Australia Day Honours 2016: Canberra police officer recognised for MH17 role

Australian Federal Police Detective Sergeant Yvonne Crozier  said it was an unexpected surprise to be recognised for her ...
Australian Federal Police Detective Sergeant Yvonne Crozier said it was an unexpected surprise to be recognised for her work with the family liaison program. Photo: Australian Federal Police

It was a conversation with the parents of murdered Canberra woman Kathryn Grosvenor that sparked Detective Sergeant Yvonne Crozier's desire to walk alongside families as they faced the unfathomable.

The mystery death of Miss Grosvenor, 23, whose body was found in Lake Burley Griffin in 2002, remains unsolved, but Detective Sergeant Crozier has since made it her mission to help return the bodies of many Australians to their loved ones after tragedy. 

"I dealt with [Kathryn's] parents early on and it's one that still stays with me and I still look around and wonder what occurred," she said. 

"That was really what started my passion for working with victims of crime."

Detective Sergeant Crozier, who started with the federal police in 1994 and is based in the ACT, has been recognised with an Australian Police Medal for distinguished service in investigation and family liaison in this year's Australia Day Honours. 


She leads the Australian Federal Police's team of 56 Family Investigative Liaison Officers across the country, including 10 in the ACT region, who are deployed when a critical incident involving Australians happens overseas. 

Most recently that meant the downing of Flight MH17 in Ukraine, the Nepal earthquake and Germanwings Flight 9525 crash; before that it was the Boxing Day tsunami and memorials for the Bali bombings.

"I think when an incident occurs offshore, families often don't know how to deal with that situation," she said. 

"There are lots of different agencies involved and we act as a single point of truth."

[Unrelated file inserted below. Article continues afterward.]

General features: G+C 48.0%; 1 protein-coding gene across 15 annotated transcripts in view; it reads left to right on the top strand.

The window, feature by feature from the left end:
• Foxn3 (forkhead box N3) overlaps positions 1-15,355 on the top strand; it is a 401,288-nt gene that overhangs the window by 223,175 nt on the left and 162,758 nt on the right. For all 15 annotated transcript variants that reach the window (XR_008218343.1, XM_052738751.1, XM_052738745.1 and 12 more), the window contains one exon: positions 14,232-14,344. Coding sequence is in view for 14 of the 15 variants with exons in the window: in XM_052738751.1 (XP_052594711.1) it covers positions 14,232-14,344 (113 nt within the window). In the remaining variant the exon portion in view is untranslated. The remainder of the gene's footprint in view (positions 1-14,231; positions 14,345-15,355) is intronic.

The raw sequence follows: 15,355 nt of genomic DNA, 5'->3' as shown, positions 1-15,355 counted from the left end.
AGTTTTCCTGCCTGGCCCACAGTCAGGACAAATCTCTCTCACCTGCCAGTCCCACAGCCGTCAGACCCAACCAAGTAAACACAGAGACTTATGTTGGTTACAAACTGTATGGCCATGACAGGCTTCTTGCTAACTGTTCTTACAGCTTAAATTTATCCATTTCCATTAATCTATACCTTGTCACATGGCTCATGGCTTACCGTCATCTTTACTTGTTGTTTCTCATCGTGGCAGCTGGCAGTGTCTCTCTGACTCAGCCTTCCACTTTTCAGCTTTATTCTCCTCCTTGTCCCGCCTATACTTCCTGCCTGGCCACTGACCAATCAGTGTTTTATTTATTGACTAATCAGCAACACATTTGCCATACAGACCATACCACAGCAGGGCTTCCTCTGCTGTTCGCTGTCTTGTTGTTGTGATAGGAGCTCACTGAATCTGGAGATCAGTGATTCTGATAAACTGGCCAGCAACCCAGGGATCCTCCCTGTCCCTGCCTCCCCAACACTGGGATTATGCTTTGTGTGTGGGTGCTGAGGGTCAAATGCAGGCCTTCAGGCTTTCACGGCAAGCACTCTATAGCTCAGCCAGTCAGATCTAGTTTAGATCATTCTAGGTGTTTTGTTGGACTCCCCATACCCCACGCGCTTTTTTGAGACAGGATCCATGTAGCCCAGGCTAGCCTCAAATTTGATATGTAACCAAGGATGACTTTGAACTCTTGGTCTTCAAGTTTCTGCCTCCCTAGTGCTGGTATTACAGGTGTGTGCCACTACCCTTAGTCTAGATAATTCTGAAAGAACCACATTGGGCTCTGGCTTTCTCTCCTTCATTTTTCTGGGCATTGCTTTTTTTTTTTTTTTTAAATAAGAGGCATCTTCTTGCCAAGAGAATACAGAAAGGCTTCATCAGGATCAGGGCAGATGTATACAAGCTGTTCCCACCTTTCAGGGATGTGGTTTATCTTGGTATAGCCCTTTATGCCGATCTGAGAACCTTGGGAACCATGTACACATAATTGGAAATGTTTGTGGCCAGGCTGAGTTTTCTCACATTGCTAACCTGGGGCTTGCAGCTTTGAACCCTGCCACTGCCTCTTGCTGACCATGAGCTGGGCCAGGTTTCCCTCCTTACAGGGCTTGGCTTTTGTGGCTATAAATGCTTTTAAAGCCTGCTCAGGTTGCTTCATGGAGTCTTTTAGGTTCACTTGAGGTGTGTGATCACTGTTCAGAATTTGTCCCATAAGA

Detective Sergeant Crozier and her team continue to work with the families of 41 Australians who lost their lives in the Malaysia Airlines crash after months spent carefully liaising between authorities, investigators and families through the lengthy victim identification process. 

"One of the most important moments was when we found out all the Australians had been identified," she said.

"It was such a large group of people working on it but we all had one goal – making sure all the Australians came home. 

"It is a sense of relief, it's knowing those families' loved ones have been identified, and it's a sense of relief for the family."

She said family members often differed in how much information they wanted to know about a disaster, but commonly their biggest priority was to get their loved one's body brought back to Australia. 

"I think the most satisfying part of working with the FILO team is bringing loved ones home and helping families through that process.

"They've already heard the most horrible news of their life and how you treat them in the weeks and months afterwards can also have a big impact on their lives."

Detective Sergeant Crozier said it was an unexpected surprise to be recognised for her work with the family liaison program and stressed she was "just a small cog in that big wheel". 

"It's recognition of the whole team over the years since FILO started after the Bali bombings."

Two other AFP members were awarded the Australian Police Medal – Superintendent Mark McIntyre, who helped with mission co-ordination for the MH17 crash, and Detective Sergeant Greg McLeod, for his work in counter-terrorism and national operations.

Former AFP commissioner Tony Negus was awarded an Order of Australia Medal for distinguished service.